Hodes has formulated a semantical variant of Benacerraf’s epistemological problem (Hodes 1984). According to our currently best semantic theory, causal-historical connections between humans and the world of concreta enable our words to refer to physical entities and properties. According to platonism, mathematics refers to abstract entities. The platonist therefore owes us a plausible account of how we (physically embodied humans) are able to refer to them. On the face of it, it appears that the causal theory of reference will be unable to supply us with the required account of the ‘microstructure of reference’ of mathematical discourse.

3.5 Plenitudinous Platonism

A version of platonism has been developed which is intended to provide a solution to Benacerraf’s epistemological problem (Linsky & Zalta 1995; Balaguer 1998). This position is known as plenitudinous platonism. The central thesis of this theory is that every logically consistent mathematical theory necessarily refers to an abstract entity. Whether the mathematician who formulated the theory knows that it refers or does not know this, is largely immaterial. By entertaining a consistent mathematical theory, a mathematician automatically acquires knowledge about the subject matter of the theory. So, on this view, there is no epistemological problem to solve anymore.

In Balaguer’s version, plenitudinous platonism postulates a multiplicity of mathematical universes, each corresponding to a consistent mathematical theory. Thus, in particular a question such as the continuum problem (cf. section 5.1) does not receive a unique answer: in some set-theoretical universes the continuum hypothesis holds, in others it fails to hold. However, not everyone agrees that this picture can be maintained. Martin has developed an argument to show that multiple universes can always to a large extent be “accumulated” into a single universe (Martin 2001).

In Linsky and Zalta’s version of plenitudinous platonism, the mathematical entity that is postulated by a consistent mathematical theory has exactly the mathematical properties which are attributed to it by the theory. The abstract entity corresponding to ZFC, for instance, is partial in the sense that it neither makes the continuum hypothesis true nor false. The reason is that ZFC neither entails the continuum hypothesis nor its negation. This does not entail that all ways of consistently extending ZFC are on a par. Some ways may be fruitful and powerful, others less so. But the view does deny that certain consistent ways of extending ZFC are preferable because they consist of true principles, whereas others contain false principles.

4. Structuralism and Nominalism

Benacerraf’s work motivated philosophers to develop both structuralist and nominalist theories in the philosophy of mathematics (Reck & Price 2000). And since the late 1980s, combinations of structuralism and nominalism have also been developed.

4.1 What Numbers Could Not Be

As if saddling platonism with one difficult problem were not enough (section 3.4), Benacerraf formulated a challenge for set-theoretic platonism (Benacerraf 1965). The challenge takes the following form.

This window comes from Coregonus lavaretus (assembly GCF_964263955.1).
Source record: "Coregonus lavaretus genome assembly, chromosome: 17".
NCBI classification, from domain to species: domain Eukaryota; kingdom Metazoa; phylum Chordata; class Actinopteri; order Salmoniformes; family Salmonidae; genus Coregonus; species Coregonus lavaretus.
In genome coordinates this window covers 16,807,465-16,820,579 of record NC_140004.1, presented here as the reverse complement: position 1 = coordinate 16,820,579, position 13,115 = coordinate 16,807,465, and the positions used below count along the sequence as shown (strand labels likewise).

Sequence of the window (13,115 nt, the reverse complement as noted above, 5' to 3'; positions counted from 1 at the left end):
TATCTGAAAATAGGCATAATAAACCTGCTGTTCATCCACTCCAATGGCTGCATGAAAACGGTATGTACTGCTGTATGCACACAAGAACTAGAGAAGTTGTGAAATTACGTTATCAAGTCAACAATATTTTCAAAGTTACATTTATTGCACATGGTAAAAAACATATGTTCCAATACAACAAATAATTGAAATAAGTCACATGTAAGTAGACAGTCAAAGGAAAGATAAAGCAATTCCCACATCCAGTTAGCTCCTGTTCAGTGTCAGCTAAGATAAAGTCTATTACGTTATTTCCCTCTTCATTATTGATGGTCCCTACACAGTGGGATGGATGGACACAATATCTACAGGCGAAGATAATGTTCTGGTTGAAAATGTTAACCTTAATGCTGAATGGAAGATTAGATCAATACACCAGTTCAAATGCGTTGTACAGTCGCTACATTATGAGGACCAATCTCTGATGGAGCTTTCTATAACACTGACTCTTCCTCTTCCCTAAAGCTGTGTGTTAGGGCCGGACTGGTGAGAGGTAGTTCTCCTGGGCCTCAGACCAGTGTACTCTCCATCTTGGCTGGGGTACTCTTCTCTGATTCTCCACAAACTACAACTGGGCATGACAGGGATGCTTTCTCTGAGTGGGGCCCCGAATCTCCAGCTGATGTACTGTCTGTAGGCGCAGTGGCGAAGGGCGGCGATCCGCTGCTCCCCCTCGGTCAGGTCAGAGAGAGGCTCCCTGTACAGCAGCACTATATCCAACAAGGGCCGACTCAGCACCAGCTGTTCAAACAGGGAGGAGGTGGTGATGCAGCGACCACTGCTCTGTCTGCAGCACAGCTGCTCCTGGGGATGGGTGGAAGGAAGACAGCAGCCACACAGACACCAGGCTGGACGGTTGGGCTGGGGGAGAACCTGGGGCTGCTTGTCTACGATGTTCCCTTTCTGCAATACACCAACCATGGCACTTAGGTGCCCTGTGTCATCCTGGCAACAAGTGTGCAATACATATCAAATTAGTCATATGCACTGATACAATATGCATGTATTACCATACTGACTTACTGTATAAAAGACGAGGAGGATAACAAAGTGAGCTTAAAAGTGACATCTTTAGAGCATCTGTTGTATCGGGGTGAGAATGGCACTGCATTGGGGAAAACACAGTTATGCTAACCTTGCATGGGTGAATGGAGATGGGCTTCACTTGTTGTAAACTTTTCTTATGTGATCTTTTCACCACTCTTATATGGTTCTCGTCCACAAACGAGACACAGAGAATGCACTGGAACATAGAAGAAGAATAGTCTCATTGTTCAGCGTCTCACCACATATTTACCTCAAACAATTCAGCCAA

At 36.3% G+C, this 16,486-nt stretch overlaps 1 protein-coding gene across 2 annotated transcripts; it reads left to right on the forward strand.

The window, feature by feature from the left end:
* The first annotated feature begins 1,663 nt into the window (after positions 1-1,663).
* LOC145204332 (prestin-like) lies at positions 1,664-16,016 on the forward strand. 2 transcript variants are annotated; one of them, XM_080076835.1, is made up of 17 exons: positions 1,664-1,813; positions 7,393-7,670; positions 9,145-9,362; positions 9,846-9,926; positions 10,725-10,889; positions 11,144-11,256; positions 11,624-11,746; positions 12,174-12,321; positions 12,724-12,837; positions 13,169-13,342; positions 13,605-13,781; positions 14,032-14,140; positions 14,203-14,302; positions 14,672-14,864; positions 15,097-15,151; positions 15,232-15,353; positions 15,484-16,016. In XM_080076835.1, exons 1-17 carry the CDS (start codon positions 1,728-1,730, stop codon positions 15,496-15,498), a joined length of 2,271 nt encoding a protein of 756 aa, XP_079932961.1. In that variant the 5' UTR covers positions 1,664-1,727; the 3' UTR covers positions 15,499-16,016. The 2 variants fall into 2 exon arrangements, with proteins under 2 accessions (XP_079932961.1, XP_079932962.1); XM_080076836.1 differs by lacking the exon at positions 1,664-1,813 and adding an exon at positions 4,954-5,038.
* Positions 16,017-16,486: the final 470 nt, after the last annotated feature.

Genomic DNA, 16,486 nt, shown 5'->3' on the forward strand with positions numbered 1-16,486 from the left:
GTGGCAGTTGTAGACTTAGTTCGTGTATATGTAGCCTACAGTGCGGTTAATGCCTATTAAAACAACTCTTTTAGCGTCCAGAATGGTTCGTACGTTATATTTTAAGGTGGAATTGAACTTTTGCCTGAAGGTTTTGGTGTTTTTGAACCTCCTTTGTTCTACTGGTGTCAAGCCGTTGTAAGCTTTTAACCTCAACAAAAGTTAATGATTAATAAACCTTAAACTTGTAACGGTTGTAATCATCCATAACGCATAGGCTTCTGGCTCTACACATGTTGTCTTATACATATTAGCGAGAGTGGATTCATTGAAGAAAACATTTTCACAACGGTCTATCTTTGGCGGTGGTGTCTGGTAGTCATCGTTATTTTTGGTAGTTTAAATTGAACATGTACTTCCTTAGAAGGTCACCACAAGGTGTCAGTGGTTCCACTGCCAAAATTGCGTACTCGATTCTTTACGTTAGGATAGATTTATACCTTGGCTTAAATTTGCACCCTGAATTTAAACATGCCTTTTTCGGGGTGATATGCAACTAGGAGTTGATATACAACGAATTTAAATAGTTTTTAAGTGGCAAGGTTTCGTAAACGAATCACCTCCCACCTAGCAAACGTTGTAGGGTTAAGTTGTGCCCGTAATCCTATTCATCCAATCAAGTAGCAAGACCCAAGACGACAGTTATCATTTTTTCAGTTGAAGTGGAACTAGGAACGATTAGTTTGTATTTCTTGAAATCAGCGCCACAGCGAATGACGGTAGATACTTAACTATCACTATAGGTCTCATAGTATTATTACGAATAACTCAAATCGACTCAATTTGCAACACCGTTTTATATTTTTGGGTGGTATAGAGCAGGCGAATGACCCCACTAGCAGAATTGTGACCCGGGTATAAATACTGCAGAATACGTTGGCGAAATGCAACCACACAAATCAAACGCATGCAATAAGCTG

There exist infinitely many ways of identifying the natural numbers with pure sets. Let us restrict, without essential loss of generality, our discussion to two such ways:

\[\begin{align*} \mathrm{I}{:} & \\ 0 &= \varnothing \\ 1 &= \{\varnothing\} \\ 2 &= \{\{\varnothing\}\} \\ 3 &= \{\{\{\varnothing\}\}\} \\ \vdots&\\ &\\ \mathrm{II}{:} & \\ 0 &= \varnothing \\ 1 &= \{\varnothing \} \\ 2 &= \{\varnothing , \{ \varnothing \}\}\\ 3 &= \{\varnothing , \{\varnothing \}, \{\varnothing , \{\varnothing \}\}\} \\ \vdots& \end{align*}\]

The simple question that Benacerraf asks is:

Which of these consists solely of true identity statements: I or II?

It seems very difficult to answer this question. It is not hard to see how a successor function and addition and multiplication operations can be defined on the number-candidates of I and on the number-candidates of II so that all the arithmetical statements that we take to be true come out true. Indeed, if this is done in the natural way, then we arrive at isomorphic structures (in the set-theoretic sense of the word), and isomorphic structures make the same sentences true (they are elementarily equivalent). It is only when we ask extra-arithmetical questions, such as ‘\(1 \in 3\)?’ that the two accounts of the natural numbers yield diverging answers. So it is impossible that both accounts are correct. According to story I, \(3 = \{\{\{\varnothing \}\}\}\), whereas according to story II, \(3 = \{\varnothing , \{\varnothing \}, \{\varnothing , \{\varnothing \}\}\}\). If both accounts were correct, then the transitivity of identity would yield a purely set theoretic falsehood.

Summing up, we arrive at the following situation. On the one hand, there appear to be no reasons why one account is superior to the other. On the other hand, the accounts cannot both be correct. This predicament is sometimes called labelled Benacerraf’s identification problem.

The proper conclusion to draw from this conundrum appears to be that neither account I nor account II is correct. Since similar considerations would emerge from comparing other reasonable-looking attempts to reduce natural numbers to sets, it appears that natural numbers are not sets after all. It is clear, moreover, that a similar argument can be formulated for the rational numbers, the real numbers… Benacerraf concludes that they, too, are not sets at all.